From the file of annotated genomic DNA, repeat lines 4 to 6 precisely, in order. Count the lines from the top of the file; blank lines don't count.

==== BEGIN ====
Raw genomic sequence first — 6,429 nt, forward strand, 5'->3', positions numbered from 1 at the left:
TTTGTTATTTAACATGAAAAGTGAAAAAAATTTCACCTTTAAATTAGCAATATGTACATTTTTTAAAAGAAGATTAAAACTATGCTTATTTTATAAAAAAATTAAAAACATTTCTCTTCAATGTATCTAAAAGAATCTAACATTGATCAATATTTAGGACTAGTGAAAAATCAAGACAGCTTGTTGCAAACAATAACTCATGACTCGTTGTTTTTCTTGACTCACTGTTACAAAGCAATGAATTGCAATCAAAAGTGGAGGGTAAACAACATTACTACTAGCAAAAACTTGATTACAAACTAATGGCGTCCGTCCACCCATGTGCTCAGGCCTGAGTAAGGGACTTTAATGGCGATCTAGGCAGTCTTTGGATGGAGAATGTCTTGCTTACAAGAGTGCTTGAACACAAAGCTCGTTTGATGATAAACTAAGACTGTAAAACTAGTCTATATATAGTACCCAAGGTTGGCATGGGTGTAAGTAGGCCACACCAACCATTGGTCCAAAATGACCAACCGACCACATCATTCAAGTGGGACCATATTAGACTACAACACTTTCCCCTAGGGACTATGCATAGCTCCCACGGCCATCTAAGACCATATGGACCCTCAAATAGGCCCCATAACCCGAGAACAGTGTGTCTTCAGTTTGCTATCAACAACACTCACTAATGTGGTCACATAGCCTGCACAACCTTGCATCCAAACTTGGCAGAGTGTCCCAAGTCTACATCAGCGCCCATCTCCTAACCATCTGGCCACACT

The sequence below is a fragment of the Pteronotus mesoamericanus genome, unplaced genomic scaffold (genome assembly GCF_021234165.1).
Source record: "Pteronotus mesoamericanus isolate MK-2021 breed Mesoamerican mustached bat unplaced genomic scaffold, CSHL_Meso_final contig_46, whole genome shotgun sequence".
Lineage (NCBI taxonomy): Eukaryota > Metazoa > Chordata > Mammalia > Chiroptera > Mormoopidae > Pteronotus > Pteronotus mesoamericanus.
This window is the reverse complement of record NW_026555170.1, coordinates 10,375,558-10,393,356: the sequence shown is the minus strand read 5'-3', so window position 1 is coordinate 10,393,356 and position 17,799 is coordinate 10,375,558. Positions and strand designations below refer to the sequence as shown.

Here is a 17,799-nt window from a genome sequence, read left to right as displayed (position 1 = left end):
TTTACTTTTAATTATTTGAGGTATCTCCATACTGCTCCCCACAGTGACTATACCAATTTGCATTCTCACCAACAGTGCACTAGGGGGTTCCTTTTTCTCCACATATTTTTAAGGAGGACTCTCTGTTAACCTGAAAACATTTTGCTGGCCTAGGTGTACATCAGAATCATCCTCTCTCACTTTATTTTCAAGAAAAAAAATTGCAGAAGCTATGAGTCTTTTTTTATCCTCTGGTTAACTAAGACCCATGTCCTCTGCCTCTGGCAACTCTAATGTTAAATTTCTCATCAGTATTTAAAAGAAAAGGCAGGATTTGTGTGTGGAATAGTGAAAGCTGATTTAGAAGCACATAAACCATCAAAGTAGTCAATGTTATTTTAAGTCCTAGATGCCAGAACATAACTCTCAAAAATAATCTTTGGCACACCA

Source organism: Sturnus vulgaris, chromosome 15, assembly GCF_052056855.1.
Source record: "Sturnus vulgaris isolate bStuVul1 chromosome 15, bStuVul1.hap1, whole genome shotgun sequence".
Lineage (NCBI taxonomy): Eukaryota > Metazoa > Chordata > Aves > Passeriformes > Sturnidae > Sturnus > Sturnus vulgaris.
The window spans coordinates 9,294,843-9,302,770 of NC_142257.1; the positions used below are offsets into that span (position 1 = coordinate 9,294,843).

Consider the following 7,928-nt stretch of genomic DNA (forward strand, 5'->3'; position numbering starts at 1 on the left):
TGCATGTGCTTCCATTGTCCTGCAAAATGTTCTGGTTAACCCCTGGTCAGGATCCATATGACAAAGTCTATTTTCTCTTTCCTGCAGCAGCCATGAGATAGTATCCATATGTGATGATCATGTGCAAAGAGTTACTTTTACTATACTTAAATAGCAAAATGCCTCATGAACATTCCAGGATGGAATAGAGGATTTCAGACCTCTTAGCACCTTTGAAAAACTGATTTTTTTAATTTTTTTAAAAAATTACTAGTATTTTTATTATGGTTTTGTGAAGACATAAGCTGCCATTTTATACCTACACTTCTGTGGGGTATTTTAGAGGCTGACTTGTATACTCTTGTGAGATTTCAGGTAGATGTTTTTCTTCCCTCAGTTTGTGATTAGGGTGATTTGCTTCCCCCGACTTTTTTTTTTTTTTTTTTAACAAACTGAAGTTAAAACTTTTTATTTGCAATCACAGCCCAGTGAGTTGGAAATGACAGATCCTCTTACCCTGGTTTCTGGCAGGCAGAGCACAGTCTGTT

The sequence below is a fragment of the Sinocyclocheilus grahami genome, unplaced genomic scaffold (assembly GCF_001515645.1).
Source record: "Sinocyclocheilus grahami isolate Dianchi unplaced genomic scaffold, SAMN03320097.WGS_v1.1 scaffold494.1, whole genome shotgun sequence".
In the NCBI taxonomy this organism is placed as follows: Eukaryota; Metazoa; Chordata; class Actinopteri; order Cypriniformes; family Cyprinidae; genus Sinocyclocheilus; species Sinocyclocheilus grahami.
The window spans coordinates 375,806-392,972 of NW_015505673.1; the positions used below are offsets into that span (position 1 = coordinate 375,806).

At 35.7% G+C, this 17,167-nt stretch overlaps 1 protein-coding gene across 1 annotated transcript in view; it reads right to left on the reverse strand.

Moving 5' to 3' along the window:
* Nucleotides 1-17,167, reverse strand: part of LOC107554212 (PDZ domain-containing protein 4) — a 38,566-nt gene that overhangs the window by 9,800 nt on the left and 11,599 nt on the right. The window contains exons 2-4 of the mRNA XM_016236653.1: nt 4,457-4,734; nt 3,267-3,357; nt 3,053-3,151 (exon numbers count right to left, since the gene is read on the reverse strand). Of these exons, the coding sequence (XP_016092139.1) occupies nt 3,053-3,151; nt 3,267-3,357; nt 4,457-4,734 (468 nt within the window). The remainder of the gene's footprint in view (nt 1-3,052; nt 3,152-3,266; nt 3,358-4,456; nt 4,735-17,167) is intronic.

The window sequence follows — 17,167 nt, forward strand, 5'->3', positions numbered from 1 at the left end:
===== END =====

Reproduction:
Source record: "Pteronotus mesoamericanus isolate MK-2021 breed Mesoamerican mustached bat unplaced genomic scaffold, CSHL_Meso_final contig_46, whole genome shotgun sequence".
Lineage (NCBI taxonomy): Eukaryota > Metazoa > Chordata > Mammalia > Chiroptera > Mormoopidae > Pteronotus > Pteronotus mesoamericanus.
This window is the reverse complement of record NW_026555170.1, coordinates 10,375,558-10,393,356: the sequence shown is the minus strand read 5'-3', so window position 1 is coordinate 10,393,356 and position 17,799 is coordinate 10,375,558. Positions and strand designations below refer to the sequence as shown.